In 2000 the Farm Bureau leadership, including Kleckner who then headed the organisation after heading the Farm Bureau in Iowa, was the subject of an investigative 'Sixty Minutes' report by CBS news. Among the issues CBS investigated were some of the Iowa Farm Bureau agribusiness financial ties, including $3.5 billion in FBL Financial Services - a Farm Bureau related company that is traded on the New York Stock Exchange. FBL Financial Group has given thousands of stock options to its directors, including the presidents of 14 state Farm Bureaus. According to the CBS report, Ed Wiederstein, when president of the Iowa Farm Bureau, received a 'couple of hundred thousand bucks from stock options' that he cashed in in 1998, a year of severe economic hardship for Iowa farmers.

According to farmers quoted in the CBS programme, the Farm Bureau's investments have placed them in the pocket of corporate America. 'All [the Farm Bureau's] decisions are made for corporate America because they own part of it," Iowa farmer Linus Solberg told CBS.

According to Mississippi Farm Bureau farmer, Fred Stokes, 'Farm Bureau has the same relationship to its members as Sears and Roebuck does to its customers'. When it was discovered that American Farm Bureau's Washington lobbyists had sent a letter opposing a moratorium on agribusiness mergers to all Congressional members, the Mississippi Farm Bureau passed a resolution 'rebuking' the Farm Bureau's national leadership for 'conflicts of interests.'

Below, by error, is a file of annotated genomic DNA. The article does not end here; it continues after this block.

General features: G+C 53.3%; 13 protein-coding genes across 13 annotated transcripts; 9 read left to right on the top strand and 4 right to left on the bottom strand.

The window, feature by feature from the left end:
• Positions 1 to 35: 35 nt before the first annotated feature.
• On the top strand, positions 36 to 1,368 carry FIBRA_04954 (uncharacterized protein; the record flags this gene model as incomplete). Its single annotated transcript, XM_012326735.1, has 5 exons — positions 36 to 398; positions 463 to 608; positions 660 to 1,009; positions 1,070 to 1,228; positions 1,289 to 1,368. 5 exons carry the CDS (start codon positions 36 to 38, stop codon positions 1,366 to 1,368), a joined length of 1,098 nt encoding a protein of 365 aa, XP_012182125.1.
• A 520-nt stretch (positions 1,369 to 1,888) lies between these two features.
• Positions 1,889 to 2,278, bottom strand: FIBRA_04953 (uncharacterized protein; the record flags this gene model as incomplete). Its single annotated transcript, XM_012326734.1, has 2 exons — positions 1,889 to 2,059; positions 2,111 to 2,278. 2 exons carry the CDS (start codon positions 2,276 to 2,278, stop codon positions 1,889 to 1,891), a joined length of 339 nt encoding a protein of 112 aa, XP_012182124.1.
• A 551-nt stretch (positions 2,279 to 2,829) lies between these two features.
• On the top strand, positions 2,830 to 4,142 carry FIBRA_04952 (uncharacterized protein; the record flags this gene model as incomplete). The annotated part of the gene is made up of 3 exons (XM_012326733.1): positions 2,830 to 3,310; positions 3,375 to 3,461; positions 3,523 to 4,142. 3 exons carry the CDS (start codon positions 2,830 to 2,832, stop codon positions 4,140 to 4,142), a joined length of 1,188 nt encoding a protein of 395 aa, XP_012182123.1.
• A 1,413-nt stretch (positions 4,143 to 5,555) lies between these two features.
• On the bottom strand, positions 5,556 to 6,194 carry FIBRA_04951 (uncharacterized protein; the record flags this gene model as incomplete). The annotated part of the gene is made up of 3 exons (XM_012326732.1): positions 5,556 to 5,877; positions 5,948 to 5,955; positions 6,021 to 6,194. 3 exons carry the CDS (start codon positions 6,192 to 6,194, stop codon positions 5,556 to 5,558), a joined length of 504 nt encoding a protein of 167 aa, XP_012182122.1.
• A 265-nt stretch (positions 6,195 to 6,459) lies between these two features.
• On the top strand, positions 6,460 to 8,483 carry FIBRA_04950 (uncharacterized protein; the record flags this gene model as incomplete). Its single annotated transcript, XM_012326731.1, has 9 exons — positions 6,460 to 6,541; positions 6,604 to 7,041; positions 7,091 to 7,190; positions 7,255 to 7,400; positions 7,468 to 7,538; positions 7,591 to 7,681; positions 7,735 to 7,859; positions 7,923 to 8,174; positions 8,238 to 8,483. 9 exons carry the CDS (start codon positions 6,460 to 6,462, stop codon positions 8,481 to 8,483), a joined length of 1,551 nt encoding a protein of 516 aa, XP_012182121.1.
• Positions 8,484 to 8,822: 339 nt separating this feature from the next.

According to Stokes, 'The national Farm Bureau policy book is full of statements expressing concern about concentration of market power and monopoly in agribusiness. Yet AFBF president Dean Kleckner and the national staff consistently sell out their members and jump in bed with agribusiness.' (Lords of the Land)

According to John Hansen, when president of the Nebraska Farmers Union, 'I've been working on farming concerns for 30 years and I can't think of a major issue where the Farm Bureau didn't have the same position as the grain and meat processors. It's impossible to represent the interests of food producers (farmers) as well as food processors like ConAgra, IBP and ADM. The two groups' economic interests are almost always at odds.'

This kind of dissatisfaction within AFBF's membership, along with the worsening farming crisis, is said to have resulted in Dean Kleckner being removed as AFBF president. Kleckner subsequently developed his role as Chairman of Truth about Trade.